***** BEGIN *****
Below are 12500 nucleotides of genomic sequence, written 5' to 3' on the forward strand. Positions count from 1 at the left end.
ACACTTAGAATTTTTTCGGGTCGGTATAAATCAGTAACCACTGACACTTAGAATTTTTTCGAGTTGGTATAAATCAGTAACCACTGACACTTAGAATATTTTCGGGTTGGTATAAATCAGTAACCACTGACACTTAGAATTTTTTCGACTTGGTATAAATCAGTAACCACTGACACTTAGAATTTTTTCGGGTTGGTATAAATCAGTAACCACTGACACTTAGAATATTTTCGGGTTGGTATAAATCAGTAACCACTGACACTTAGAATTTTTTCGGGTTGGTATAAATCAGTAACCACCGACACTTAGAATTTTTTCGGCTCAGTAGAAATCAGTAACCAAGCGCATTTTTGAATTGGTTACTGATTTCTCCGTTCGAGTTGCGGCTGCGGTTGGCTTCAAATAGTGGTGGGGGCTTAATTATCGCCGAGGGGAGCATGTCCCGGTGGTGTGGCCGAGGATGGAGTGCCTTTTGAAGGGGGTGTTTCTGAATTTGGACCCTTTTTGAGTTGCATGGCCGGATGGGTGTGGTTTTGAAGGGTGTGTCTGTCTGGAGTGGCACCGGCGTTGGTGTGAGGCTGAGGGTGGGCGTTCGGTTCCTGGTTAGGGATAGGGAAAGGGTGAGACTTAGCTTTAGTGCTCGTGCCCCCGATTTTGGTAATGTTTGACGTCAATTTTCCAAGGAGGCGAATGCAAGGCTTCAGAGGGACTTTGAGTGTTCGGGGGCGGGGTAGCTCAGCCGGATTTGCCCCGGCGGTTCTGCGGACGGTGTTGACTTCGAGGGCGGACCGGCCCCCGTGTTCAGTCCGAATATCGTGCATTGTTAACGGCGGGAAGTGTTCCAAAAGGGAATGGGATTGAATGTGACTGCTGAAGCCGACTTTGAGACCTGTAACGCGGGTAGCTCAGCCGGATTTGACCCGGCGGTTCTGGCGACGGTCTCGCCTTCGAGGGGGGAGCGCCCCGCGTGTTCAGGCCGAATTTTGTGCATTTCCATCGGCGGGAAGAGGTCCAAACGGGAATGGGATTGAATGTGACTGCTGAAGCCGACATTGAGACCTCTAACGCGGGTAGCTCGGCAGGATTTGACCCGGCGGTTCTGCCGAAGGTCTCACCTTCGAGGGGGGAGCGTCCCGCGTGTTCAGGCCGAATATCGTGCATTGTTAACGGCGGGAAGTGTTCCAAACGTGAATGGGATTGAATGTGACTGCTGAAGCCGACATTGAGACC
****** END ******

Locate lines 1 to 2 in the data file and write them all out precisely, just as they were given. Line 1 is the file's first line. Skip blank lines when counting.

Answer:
Below are 12500 nucleotides of genomic sequence, written 5' to 3' on the forward strand. Positions count from 1 at the left end.
ACACTTAGAATTTTTTCGGGTCGGTATAAATCAGTAACCACTGACACTTAGAATTTTTTCGAGTTGGTATAAATCAGTAACCACTGACACTTAGAATATTTTCGGGTTGGTATAAATCAGTAACCACTGACACTTAGAATTTTTTCGACTTGGTATAAATCAGTAACCACTGACACTTAGAATTTTTTCGGGTTGGTATAAATCAGTAACCACTGACACTTAGAATATTTTCGGGTTGGTATAAATCAGTAACCACTGACACTTAGAATTTTTTCGGGTTGGTATAAATCAGTAACCACCGACACTTAGAATTTTTTCGGCTCAGTAGAAATCAGTAACCAAGCGCATTTTTGAATTGGTTACTGATTTCTCCGTTCGAGTTGCGGCTGCGGTTGGCTTCAAATAGTGGTGGGGGCTTAATTATCGCCGAGGGGAGCATGTCCCGGTGGTGTGGCCGAGGATGGAGTGCCTTTTGAAGGGGGTGTTTCTGAATTTGGACCCTTTTTGAGTTGCATGGCCGGATGGGTGTGGTTTTGAAGGGTGTGTCTGTCTGGAGTGGCACCGGCGTTGGTGTGAGGCTGAGGGTGGGCGTTCGGTTCCTGGTTAGGGATAGGGAAAGGGTGAGACTTAGCTTTAGTGCTCGTGCCCCCGATTTTGGTAATGTTTGACGTCAATTTTCCAAGGAGGCGAATGCAAGGCTTCAGAGGGACTTTGAGTGTTCGGGGGCGGGGTAGCTCAGCCGGATTTGCCCCGGCGGTTCTGCGGACGGTGTTGACTTCGAGGGCGGACCGGCCCCCGTGTTCAGTCCGAATATCGTGCATTGTTAACGGCGGGAAGTGTTCCAAAAGGGAATGGGATTGAATGTGACTGCTGAAGCCGACTTTGAGACCTGTAACGCGGGTAGCTCAGCCGGATTTGACCCGGCGGTTCTGGCGACGGTCTCGCCTTCGAGGGGGGAGCGCCCCGCGTGTTCAGGCCGAATTTTGTGCATTTCCATCGGCGGGAAGAGGTCCAAACGGGAATGGGATTGAATGTGACTGCTGAAGCCGACATTGAGACCTCTAACGCGGGTAGCTCGGCAGGATTTGACCCGGCGGTTCTGCCGAAGGTCTCACCTTCGAGGGGGGAGCGTCCCGCGTGTTCAGGCCGAATATCGTGCATTGTTAACGGCGGGAAGTGTTCCAAACGTGAATGGGATTGAATGTGACTGCTGAAGCCGACATTGAGACC